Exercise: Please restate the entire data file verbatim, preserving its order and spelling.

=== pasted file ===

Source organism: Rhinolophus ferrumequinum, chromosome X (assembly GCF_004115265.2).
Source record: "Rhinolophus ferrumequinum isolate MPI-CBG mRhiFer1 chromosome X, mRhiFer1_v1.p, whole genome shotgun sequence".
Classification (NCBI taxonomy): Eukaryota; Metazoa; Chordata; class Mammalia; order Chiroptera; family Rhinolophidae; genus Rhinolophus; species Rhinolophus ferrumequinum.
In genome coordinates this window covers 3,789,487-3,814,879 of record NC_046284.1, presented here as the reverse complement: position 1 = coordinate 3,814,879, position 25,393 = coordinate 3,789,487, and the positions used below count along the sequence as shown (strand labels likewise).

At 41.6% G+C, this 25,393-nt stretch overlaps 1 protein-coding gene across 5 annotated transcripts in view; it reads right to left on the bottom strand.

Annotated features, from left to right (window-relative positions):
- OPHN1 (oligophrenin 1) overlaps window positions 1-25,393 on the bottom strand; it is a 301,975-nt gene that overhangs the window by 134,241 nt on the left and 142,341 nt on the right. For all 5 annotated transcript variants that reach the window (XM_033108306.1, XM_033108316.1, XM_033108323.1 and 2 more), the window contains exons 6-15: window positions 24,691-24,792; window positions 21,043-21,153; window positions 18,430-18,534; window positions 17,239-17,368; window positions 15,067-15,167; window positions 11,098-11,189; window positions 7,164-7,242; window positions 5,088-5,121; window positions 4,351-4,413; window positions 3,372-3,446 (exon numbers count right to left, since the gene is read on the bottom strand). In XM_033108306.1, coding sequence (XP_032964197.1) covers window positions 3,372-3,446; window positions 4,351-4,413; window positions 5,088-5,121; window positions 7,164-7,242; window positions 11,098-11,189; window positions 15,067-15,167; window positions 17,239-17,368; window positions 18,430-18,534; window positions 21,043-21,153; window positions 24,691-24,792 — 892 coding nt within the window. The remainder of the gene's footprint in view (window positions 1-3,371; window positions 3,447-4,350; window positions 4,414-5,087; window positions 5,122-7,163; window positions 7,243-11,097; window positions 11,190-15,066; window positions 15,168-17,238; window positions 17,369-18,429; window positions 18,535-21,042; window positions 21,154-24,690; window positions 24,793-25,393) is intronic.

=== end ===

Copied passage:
Source organism: Rhinolophus ferrumequinum, chromosome X (assembly GCF_004115265.2).
Source record: "Rhinolophus ferrumequinum isolate MPI-CBG mRhiFer1 chromosome X, mRhiFer1_v1.p, whole genome shotgun sequence".
Classification (NCBI taxonomy): Eukaryota; Metazoa; Chordata; class Mammalia; order Chiroptera; family Rhinolophidae; genus Rhinolophus; species Rhinolophus ferrumequinum.
In genome coordinates this window covers 3,789,487-3,814,879 of record NC_046284.1, presented here as the reverse complement: position 1 = coordinate 3,814,879, position 25,393 = coordinate 3,789,487, and the positions used below count along the sequence as shown (strand labels likewise).

At 41.6% G+C, this 25,393-nt stretch overlaps 1 protein-coding gene across 5 annotated transcripts in view; it reads right to left on the bottom strand.

Annotated features, from left to right (window-relative positions):
- OPHN1 (oligophrenin 1) overlaps window positions 1-25,393 on the bottom strand; it is a 301,975-nt gene that overhangs the window by 134,241 nt on the left and 142,341 nt on the right. For all 5 annotated transcript variants that reach the window (XM_033108306.1, XM_033108316.1, XM_033108323.1 and 2 more), the window contains exons 6-15: window positions 24,691-24,792; window positions 21,043-21,153; window positions 18,430-18,534; window positions 17,239-17,368; window positions 15,067-15,167; window positions 11,098-11,189; window positions 7,164-7,242; window positions 5,088-5,121; window positions 4,351-4,413; window positions 3,372-3,446 (exon numbers count right to left, since the gene is read on the bottom strand). In XM_033108306.1, coding sequence (XP_032964197.1) covers window positions 3,372-3,446; window positions 4,351-4,413; window positions 5,088-5,121; window positions 7,164-7,242; window positions 11,098-11,189; window positions 15,067-15,167; window positions 17,239-17,368; window positions 18,430-18,534; window positions 21,043-21,153; window positions 24,691-24,792 — 892 coding nt within the window. The remainder of the gene's footprint in view (window positions 1-3,371; window positions 3,447-4,350; window positions 4,414-5,087; window positions 5,122-7,163; window positions 7,243-11,097; window positions 11,190-15,066; window positions 15,168-17,238; window positions 17,369-18,429; window positions 18,535-21,042; window positions 21,154-24,690; window positions 24,793-25,393) is intronic.